Author: Naomi Gaggi Editors: Elisa Guma, Elizabeth DuPre, Simon Steinkamp, Lavinia Uscatescu, Kevin Sitek
Dr. Puce shares her journey as part of the OHBM community, including her service as OHBM Chair from 2020-2022.
Dr. Aina Puce is an Eleanor Cox Riggs Professor of Psychological and Brain Science at Indiana University Bloomington. At the 2023 Annual Meeting, she was honored as a Fellow of OHBM for her contributions to the society and her outstanding academic and intellectual leadership. Her research career spans social neuroscience, multimodal neuroimaging (including electroencephalography [EEG] and magnetoencephalography [MEG]), and best practices in neuroimaging. Her book, MEG-EEG Primer—co-authored with Riitta Hari was just released in its second edition in 2023. Her current research focuses on the neural basis of social cognition and nonverbal communication.
Dr. Puce has been very involved in the OHBM organization, including chairing the society through the peak of the COVID-19 pandemic, and she has been attending the annual meetings since 1995. In this interview, she talks about her history with OHBM and the positions she had, including her service as OHBM Chair from 2020-2022. She talks about how she navigated several obstacles and changes throughout this time. Dr. Puce lays out lessons learned throughout her career and during her time in the OHBM community—chiefly, that people matter. She highlights how working with her colleagues with whom she has cultivated mutual respect in both scientific and OHBM-related endeavors has been one of the highlights of her career and a major part of her OHBM tenure. She talks about her research and how she is developing a new direction for her work, including integrating her passion for art into science. We are grateful to Dr. Puce for her continued commitment to OHBM, and for taking the time to participate in this blog post. If you’re curious about how OHBM managed during the pandemic and the consequential major changes, her interview has the answers!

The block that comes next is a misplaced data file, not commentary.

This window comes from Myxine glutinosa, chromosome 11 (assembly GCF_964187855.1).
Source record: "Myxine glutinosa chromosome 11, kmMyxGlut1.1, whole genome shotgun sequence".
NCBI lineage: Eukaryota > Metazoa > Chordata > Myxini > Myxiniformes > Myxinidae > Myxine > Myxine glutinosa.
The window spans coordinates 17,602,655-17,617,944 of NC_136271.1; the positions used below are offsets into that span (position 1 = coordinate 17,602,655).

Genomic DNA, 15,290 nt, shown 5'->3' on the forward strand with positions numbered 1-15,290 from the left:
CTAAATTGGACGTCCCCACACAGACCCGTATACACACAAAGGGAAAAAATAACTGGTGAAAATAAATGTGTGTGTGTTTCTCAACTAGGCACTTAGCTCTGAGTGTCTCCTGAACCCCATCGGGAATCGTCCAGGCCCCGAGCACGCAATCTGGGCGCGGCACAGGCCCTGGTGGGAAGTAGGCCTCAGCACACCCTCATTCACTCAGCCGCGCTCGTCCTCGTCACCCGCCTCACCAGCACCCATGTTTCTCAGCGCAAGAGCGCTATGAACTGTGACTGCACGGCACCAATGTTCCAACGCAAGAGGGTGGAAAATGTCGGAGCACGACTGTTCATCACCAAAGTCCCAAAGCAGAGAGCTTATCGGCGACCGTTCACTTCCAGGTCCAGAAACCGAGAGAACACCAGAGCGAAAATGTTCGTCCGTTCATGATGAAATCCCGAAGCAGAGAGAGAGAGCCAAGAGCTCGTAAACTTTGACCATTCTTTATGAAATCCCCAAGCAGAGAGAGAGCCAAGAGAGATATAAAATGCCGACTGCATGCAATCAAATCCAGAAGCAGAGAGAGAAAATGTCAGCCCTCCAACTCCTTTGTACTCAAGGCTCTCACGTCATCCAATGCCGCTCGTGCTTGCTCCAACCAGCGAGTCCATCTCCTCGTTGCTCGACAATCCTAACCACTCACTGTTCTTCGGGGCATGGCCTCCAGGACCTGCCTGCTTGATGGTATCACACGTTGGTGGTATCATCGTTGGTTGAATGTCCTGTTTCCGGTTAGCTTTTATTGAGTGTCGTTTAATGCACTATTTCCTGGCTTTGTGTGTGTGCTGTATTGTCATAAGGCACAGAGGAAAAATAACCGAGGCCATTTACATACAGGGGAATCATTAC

Author: Elisa Guma Editors: simon steinkamp, Elizabeth dupre
Learn more from the SPM team about open science.
Queen Square, home of the FIL and other neuroscience / neurology departments, in the winter snow from a previous year (courtesy of Peter Zeidman)